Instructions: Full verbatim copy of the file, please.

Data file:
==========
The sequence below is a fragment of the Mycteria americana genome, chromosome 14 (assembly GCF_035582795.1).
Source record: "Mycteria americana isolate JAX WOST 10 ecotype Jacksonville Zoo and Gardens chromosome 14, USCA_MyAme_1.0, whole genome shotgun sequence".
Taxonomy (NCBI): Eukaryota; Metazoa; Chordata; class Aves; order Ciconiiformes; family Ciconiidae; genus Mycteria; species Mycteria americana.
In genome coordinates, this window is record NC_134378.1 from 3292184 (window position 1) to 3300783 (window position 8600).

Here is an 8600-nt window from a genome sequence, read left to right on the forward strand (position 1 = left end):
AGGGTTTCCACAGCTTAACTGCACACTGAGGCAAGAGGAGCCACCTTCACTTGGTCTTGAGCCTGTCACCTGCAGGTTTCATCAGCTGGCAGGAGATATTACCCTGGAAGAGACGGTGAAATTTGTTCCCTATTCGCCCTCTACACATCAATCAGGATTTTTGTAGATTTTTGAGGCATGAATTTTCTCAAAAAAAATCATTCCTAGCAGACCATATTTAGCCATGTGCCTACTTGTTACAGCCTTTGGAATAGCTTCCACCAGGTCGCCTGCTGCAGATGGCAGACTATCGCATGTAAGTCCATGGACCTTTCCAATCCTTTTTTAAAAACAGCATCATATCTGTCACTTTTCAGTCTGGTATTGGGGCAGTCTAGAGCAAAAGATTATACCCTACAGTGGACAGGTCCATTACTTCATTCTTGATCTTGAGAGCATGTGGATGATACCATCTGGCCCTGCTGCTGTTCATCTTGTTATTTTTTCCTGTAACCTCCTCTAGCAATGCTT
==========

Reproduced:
The sequence below is a fragment of the Mycteria americana genome, chromosome 14 (assembly GCF_035582795.1).
Source record: "Mycteria americana isolate JAX WOST 10 ecotype Jacksonville Zoo and Gardens chromosome 14, USCA_MyAme_1.0, whole genome shotgun sequence".
Taxonomy (NCBI): Eukaryota; Metazoa; Chordata; class Aves; order Ciconiiformes; family Ciconiidae; genus Mycteria; species Mycteria americana.
In genome coordinates, this window is record NC_134378.1 from 3292184 (window position 1) to 3300783 (window position 8600).

Here is an 8600-nt window from a genome sequence, read left to right on the forward strand (position 1 = left end):
AGGGTTTCCACAGCTTAACTGCACACTGAGGCAAGAGGAGCCACCTTCACTTGGTCTTGAGCCTGTCACCTGCAGGTTTCATCAGCTGGCAGGAGATATTACCCTGGAAGAGACGGTGAAATTTGTTCCCTATTCGCCCTCTACACATCAATCAGGATTTTTGTAGATTTTTGAGGCATGAATTTTCTCAAAAAAAATCATTCCTAGCAGACCATATTTAGCCATGTGCCTACTTGTTACAGCCTTTGGAATAGCTTCCACCAGGTCGCCTGCTGCAGATGGCAGACTATCGCATGTAAGTCCATGGACCTTTCCAATCCTTTTTTAAAAACAGCATCATATCTGTCACTTTTCAGTCTGGTATTGGGGCAGTCTAGAGCAAAAGATTATACCCTACAGTGGACAGGTCCATTACTTCATTCTTGATCTTGAGAGCATGTGGATGATACCATCTGGCCCTGCTGCTGTTCATCTTGTTATTTTTTCCTGTAACCTCCTCTAGCAATGCTT